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Document Creation Date: 
December 22, 2016
Document Release Date: 
February 23, 2012
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Publication Date: 
August 4, 1986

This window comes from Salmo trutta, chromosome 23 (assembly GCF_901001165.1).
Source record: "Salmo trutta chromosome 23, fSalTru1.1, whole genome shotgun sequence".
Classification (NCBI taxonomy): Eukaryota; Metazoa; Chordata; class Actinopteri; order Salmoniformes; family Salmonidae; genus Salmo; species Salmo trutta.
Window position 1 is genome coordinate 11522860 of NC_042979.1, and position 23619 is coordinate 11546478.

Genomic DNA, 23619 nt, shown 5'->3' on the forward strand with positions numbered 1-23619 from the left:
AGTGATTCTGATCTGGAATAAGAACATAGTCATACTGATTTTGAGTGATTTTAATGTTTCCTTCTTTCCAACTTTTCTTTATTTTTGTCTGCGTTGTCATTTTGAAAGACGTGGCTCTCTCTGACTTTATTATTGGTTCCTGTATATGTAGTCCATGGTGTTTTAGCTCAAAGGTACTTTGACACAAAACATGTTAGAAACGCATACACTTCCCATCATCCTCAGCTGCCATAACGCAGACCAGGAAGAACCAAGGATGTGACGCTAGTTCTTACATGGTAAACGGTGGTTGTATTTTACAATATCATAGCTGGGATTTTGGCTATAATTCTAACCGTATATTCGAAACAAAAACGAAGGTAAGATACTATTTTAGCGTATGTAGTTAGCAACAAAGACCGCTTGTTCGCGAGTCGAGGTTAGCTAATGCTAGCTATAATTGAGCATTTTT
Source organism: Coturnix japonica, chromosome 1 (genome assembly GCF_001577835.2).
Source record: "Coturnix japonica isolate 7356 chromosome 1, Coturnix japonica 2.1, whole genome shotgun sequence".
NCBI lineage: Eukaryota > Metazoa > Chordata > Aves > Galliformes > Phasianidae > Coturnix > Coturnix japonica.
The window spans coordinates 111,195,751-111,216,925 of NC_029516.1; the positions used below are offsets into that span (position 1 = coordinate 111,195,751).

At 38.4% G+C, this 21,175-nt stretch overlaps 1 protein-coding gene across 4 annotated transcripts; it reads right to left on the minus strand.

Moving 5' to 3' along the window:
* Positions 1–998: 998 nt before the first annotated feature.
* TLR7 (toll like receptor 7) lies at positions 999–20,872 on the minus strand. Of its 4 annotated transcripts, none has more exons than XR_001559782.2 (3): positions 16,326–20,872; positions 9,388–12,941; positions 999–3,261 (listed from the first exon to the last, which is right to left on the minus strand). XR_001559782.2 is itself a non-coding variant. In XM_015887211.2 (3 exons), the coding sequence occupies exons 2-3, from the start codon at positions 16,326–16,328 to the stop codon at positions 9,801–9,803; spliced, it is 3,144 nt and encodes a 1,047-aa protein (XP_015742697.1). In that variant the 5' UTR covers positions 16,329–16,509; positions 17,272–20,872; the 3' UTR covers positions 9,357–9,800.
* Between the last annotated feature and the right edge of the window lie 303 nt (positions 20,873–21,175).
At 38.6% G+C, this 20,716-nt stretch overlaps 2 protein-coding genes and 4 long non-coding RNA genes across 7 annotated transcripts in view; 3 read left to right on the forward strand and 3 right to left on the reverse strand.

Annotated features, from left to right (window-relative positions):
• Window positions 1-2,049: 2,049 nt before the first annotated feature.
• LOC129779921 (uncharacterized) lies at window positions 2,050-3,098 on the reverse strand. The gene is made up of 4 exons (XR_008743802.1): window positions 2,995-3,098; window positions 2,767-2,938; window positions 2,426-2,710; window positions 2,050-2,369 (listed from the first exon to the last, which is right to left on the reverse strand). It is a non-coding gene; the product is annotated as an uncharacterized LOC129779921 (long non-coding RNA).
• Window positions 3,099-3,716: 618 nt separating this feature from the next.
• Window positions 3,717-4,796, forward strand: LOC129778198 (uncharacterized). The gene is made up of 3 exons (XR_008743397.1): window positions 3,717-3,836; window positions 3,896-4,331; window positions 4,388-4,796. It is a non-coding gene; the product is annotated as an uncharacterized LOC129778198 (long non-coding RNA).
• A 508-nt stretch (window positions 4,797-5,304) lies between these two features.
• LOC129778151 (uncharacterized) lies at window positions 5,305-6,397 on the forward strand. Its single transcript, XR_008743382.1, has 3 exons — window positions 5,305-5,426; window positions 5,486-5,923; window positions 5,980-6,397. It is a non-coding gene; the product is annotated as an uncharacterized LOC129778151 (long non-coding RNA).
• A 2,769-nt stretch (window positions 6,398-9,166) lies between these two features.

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Declassified in Part -Sanitized Copy Approved for Release 2012/02/23: CIA-RDP91-00561 R000100160048-2 Declassified in Part -Sanitized Copy Approved for Release 2012/02/23: CIA-RDP91-00561 R000100160048-2 Declassified in Part -Sanitized Copy Approved for Release 2012/02/23: CIA-RDP91-00561 R000100160048-2 _-~a?rJesse e s be independently verified. One Con- gressional official familiar with the evidence said it pointed to a "Helms connection" with the incident rather than to any specific person as the source of the unauthorized disclosure A Senate Prohibition In the interview today, Senator Helms questioned the motivations of the officials who disclosed the investi- gation of him or his staff. "What I say about the C.I.A. and the State Depart- ment, I say publicly, while they dodge around in dark corners and leak to The New York Times," he said. The investigation of disclosure of in- telligence information relating to Chile was initiated under a Senate rule that bars staff and members from releasing classified Information or material pro- vided in closed sessions of Congress or Its committees. Under Senate Resolu- tion 400, committees informed of possi- ble violations can refer cases to the Justice Department for investigation and a report. Congressional officials said investigations under the rule are infrequent. ? In the executive branch, a similar procedure is followed for investiga. Lions of unauthorized disclosures. Agencies refer cases to the Justice De- partment, which in turn decides whether further investigation is war- ranted. Administration and Disclosure The Intelligence Committee's deci- sion to refer the case to the Justice De- partment came after several months in which committee members sharply criticized Administration officials for unauthorized disclosure of intelligence information. For instance, at the confirmation hearing on the nomination of Robert Gates as Deputy Director of Central In- telligence, Senator Sam Nunn, Demo- crat of Georgia, said: "I think somebody at the highest levels of Government has got to get this under control. When you start reading things that lead directly, or could hypo- thetically at least, to sources and meth- ods of a sensitive nature, I think it is de- plorable." Alluding to disclosure of intelligence data on Libya, Senator Nunn added: "We hear so much about Congress leaking, but, to the best of my informa- tion, Congress hasn't even been briefed in these areas, which means these leaks are definitely coming from the executive branch. And I think it is going to cause a lot more difficulty over the next few months." VIIelms Is Facing MInquiry on Chile b And U.S. Spying >. By STEPHEN ENGELBERG Special to n w New York Times WASHINGTON, Aug. 2 - The Fed- eral Bureau of Investigation is seeking to determine whether Senator Jesse Helms or one of his aides passed sensi- tive American intelligence information to the Chilean Government, according to Congressional and Reagan Adminis- tration officials. The officials said the inquiry was focusing on charges that the Chileans had been tipped off about a covert American intelligence-gathering operation. They said the Senate Select Commit- tee on Intelligence asked for the inves- tigation after reviewing evidence from the State Department that there had been a leak of information to Chile, pos- sibly by Senator Helms, a North Caro- lina Republican, or one of his staff members. Helms Denies Any Disclosure Senator Helms, who is a vocal critic of the State Department's policy to- ward Chile, said today that neither he nor his staff had provided any classi- fied material to the Chileans. He said he was not aware of the F.B.I.'s inquir- ies but said they appeared to have been politically motivated. "The State Department and the Cen- tral Intelligence Agency are constantly trying to discredit me, and they're not going to be able to do it," Mr. Helms said in an interview. "The real need is for the State Department and the C.I.A. to clean up their acts." "If they want to play the game of in- timidation, of harassment and of leaks, we'll meet them right in the middle of the field," he said. The allegation that Senator Helms or a staff member was involved could not Continued on Page 25, Column 1 The official added, however, that per- sonal Involvement of Senator Helms could not be ruled out. - A second Congressional official placed less weight on the information, saying it came from "third or fourth- hand" sources whose veracity had not yet been proved. One Administration official said C.I.A. officials were angered by the disclosure to the Chileans because it posed a threat to the agency's sources and methods for gathering information on Chile. An Intelligence source, char- acterizing the C.I.A.'s reaction to the incident, said: "This has really caused a problem. Whoever did this did an awful thing." A Kathy Pherson, a spokesman for the r C.I.A., said the agency would have no r comment. 0 Senator Can Get Chile Data The F.B.I. investigation began in the n past week, according to an Administra- n tion official. Congressional sources, n who asked not to be identified, said the tl Senate Intelligence Committee had in. n formed the Senate's leadership of its it decision to request the investigation. a Mr. Helms is not a member of the In- telligence Committee, but he is given sensitive Intelligence on Chile in his post as chairman of the Western Hemi- c sphere Subcommittee of the Foreign I ? Relations Committee. He is the second. ranking Republican on the Foreign Relations Committee. In recent months, Mr. Helms has made a series of critical statements about the Administration's relation- ship with Chile, which he views as hav- ing one of the few anti-Communist gov. ernments in the region and thus deserv- ing of strong American support. Ambassador, Draws Helms Fire midst ` of a Communist acti''ity" by doing to the funeral. State Department officials-and White House officials defended Mr. Barnes, saying his attendance at the funeral was approved in advance. They also said Senator Helms had been wrong to make his comments while in a foreign 'country. xis f Visiting Chile last month, Senator Helms assailed the American Ambas- sador, Harry G. Barnes, for his deci- sion to attend the funeral of Rodrigo Rojas de Negri, a 19-year-old perma- nent resident of the United States who was fatally burned in anti-Government protests. Witnesses said Mr. Rojas and an 18-year-old student had been doused with flammable liquid and set afire by men in military uniforms. The army denied responsibility. On arriving in Santiago, the Chilean capital, Mr. Helms criticized the State Department for pressuring Chile to re- store democracy and investigate Mr. Rojas's death. He said Mr. Barnes had "planted the American fla in th Declassified in Part - Sanitized Copy Approved for Release 2012/02/23: CIA-RDP91-00561 R000100160048-2 Declassified in Part -Sanitized Copy Approved for Release 2012/02/23: CIA-RDP91-00561 R000100160048-2 Helms s~ should h been told about probe, colleagues say nftipa B y Ralph Z. Hallow THE WASHINGTON TIMES Some Republicans on Capitol Hill say they are surprised that Sen. Jesse Helms did not learn in ad- vance of an apparent FBI investiga- tion into allegations that he or one of his aides passed information to the Chilean government regarding U.S. intelligence-gathering. "Durenberger should have talked to Helms before starting an inves- tigation;' said a GOP source close to Mr. Helms. "Helms didn't know till a reporter called him:' Sen. Dave Durenberger, Minne- sota Republican, is chairman of the Senate Intelligence Committee. The source called it a "terrible breach of Senate courtesy for one Republican chairman not to talk to another chairman:' The source also noted that Mn Helms is vice chairman of the Sen- ate Ethics Committee, "where this issue will be settled if it turns into a long-term thing:' Another Republican, Sen. Warren B. Rudman of New Hampshire, is chairman of the Ethics Committee; ,4r. Durenberger and Mr. Helms are the only other Republican members. The Senate Intelligence Commit- tee told Senate leaders it was asking ,he FBI to begin an investigation, ac- cording to a story that appeared yes- terday in The New York Times. The investigation apparently be- an last week. Senate rules bar nembers and staff from divulging nformation that is classified or pre- ;ented in closed sessions. How the senator or someone in his ~? ...emu Ouasiuve Reagan administration efforts to get information about Chile was unclear. Gen. Pinochet to restore democratic Though not a member of the Intelli- gence institutions. Com i m ttee, Mn Helms is vice chairman of the Senate Foreign Re- lations Committee and chairman of its Western Hemisphere subcom- mittee. "The State Department and the Central Intelligence Agency are constantly trying to discredit me, and they're not going to be able to do it;' Mr. Helms was quoted as saying. "The real need is for the State De- partment and the CIA to clean up their acts:' He accused his enemies in the State Department or the intelligence agency of leaking information about the investigation to the newspaper. Mr. Helms angered fellow Repub- licans last month while on a visit to Chile, where he publicly denounced the U.S. ambassador to Santiago, Harry G. Barnes Jr., for having at- tended the funeral of a young man who died of burns suffered during anti-government protests. The Santiago government ap- pointed a special prosecutor to look into allegations that the victim, Rod- rigo Rojas de Negri, 19, a Chilean who had been living in the Washing- ton area, was burned, either on pur- pose or accidentally, by Chilean authorities in uniform. Mr. Helms' statements on this and other Chilean issues rubbed many conservatives the wrong way be- cause, they said, it gave the impres- sion he was defending the rule of Chilean strongman Augusto Pino- chet and was therefore undermining "It's just plain wrong, anyway, if you're an American official; to pub- licly criticize your own govern- ment's policy toward a foreign coun- try while you're visiting that country;" a member of the GOP lead- ership in Congress said. "I don't know what's come over Jesse." Some conservative Republicans say Mr. Helms' criticism of the State Department and his defense of the Pinochet government, especially re- garding the Rojas incident, have played into the left's hands. "It may have been an anti- democratic leftist who was fooling around with Molotov coctails, but that didn't give the Chilean soldiers the right to burn him to death, if that's what in fact happened;" said a source close to Mr. Helms. Nor did Mr. Helms' statements from Chile help him with other con- servatives. "Well, you don't exactly see people stampeding to his de- fense;' said a foreign policy source on the Hill who normally agrees with Mr. Helms. For his part, Mr. Helms has ex- pressed frustration over what he sees as U.S. mishandling of the Rojas issue. Though Mr. Barnes, the U.S. ambassador, attended the young man's funeral, no representatives from Chile's democratic center at- tended. "The only people who were present were representatives of the Community Party"and other parties of the totalitarian left,. ivlr. Helms said. Declassified in Part -Sanitized Copy Approved for Release 2012/02/23: CIA-RDP91-00561 R000100160048-2 Declassified in Part -Sanitized Copy Approved for Release 2012/02/23: CIA-RDP91-00561 R000100160048-2 . o0 O 0 y ,,,,,, a1 .. 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